Corresponding author: Aurelio Ramírez-Bautista ( firstname.lastname@example.org )
Academic editor: Franco Andreone
© 2017 Jorge Luis Becerra-López, Cristina Garcia-De la Peña, Ulises Romero-Méndez, Aurelio Ramírez-Bautista.
This is an open access article distributed under the terms of the Creative Commons Attribution License (CC BY 4.0), which permits unrestricted use, distribution, and reproduction in any medium, provided the original author and source are credited.
Citation: Becerra-López JL, García-De la Peña C, Romero-Méndez U, Ramírez-Bautista A (2017) Plant cover effect on Bolson tortoise (Gopherus flavomarginatus Legler 1959, Testudinidae) burrow use. Nature Conservation 17: 57-69. https://doi.org/10.3897/natureconservation.17.11582
The Bolson tortoise, Gopherus flavomarginatus, occurs within a restricted geographical area in the Mexican Chihuahuan Desert. We analyzed the variation in surface microhabitat with relation to the burrow occupancy for this tortoise at the Mapimí Biosphere Reserve, Mexico. In summer 2010, we monitored burrow activity (active, inactive, or abandoned) and measured environmental factors that might influence the burrow’s occupancy by tortoises (air temperature, relative humidity and substrate temperature, both inside and outside the burrow, and the plant cover around it). Discriminant analysis was used to identify the importance of these variables influencing burrow occupancy. Correlation and linear regression analyses were performed to quantify the relation between environmental factors in the sampled burrows.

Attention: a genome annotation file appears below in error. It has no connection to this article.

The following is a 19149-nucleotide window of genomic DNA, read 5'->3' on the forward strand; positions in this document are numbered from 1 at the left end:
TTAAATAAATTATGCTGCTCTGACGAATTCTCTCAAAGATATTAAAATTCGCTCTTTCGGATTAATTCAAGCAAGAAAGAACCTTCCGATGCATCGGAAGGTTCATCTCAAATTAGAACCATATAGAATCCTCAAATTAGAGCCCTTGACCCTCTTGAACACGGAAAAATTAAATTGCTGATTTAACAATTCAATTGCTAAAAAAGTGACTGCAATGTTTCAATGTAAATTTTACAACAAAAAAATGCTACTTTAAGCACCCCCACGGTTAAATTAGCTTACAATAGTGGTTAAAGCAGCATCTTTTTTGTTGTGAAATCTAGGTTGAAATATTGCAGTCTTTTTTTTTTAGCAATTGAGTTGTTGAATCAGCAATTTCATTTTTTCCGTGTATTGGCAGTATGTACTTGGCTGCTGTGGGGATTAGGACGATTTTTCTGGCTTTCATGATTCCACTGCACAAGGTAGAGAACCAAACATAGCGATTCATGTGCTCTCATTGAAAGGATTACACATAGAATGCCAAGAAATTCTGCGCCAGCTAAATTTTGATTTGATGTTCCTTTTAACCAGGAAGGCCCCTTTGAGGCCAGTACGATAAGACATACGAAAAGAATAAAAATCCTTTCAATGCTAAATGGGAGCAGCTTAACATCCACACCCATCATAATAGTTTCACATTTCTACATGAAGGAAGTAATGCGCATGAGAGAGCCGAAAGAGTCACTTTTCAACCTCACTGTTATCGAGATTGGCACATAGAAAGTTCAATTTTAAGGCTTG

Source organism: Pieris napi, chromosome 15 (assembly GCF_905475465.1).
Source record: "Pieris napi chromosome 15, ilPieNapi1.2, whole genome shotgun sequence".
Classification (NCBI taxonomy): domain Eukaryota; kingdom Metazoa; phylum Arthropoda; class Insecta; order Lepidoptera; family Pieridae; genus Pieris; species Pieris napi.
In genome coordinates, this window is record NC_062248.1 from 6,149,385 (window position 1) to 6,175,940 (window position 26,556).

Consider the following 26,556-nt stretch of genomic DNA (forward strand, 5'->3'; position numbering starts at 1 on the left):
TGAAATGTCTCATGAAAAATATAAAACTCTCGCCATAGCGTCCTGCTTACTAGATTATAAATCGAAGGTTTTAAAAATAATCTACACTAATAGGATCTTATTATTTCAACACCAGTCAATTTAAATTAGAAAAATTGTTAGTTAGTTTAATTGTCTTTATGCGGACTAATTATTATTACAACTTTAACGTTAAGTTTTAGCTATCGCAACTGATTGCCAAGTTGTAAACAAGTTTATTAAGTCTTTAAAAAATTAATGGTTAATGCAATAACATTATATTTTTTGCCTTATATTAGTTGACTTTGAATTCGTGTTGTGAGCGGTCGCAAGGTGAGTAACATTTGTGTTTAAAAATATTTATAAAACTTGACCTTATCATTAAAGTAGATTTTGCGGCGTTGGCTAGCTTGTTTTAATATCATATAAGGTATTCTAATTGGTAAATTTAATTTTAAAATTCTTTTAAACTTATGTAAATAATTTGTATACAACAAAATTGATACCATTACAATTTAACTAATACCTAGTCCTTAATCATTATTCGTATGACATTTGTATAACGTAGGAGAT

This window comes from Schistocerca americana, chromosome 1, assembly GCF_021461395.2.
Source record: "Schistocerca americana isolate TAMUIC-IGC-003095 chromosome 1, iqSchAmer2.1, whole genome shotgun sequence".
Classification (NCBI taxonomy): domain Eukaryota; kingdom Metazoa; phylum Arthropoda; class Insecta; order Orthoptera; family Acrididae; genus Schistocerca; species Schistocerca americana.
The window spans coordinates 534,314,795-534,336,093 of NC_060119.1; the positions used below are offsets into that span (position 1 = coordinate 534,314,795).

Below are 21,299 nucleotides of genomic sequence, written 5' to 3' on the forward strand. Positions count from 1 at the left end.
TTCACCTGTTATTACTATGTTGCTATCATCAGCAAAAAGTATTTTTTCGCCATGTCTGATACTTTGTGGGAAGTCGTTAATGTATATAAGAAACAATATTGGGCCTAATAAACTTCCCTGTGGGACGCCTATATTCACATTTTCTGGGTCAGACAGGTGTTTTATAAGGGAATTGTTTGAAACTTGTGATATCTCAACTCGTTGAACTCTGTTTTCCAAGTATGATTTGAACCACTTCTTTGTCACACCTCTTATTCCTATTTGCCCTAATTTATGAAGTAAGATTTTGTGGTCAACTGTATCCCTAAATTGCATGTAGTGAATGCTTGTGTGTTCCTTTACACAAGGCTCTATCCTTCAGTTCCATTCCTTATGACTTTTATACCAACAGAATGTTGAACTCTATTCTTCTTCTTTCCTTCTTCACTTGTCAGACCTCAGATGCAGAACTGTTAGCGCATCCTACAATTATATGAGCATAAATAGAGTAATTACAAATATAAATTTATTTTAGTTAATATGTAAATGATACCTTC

Results. Sixty-one burrows were identified at the Tortugas locality. The first function’s auto-value analysis indicates that this function explains 97.9% of the variation in burrow activity status; high occupancy scores were associated with low substrate temperature inside the burrow. Plant cover was inversely proportional to substrate temperature inside the burrow. These results suggest the importance the density of plants surrounding the tortoise’s burrow as a key factor influencing the burrow microclimate and occupancy by the tortoises.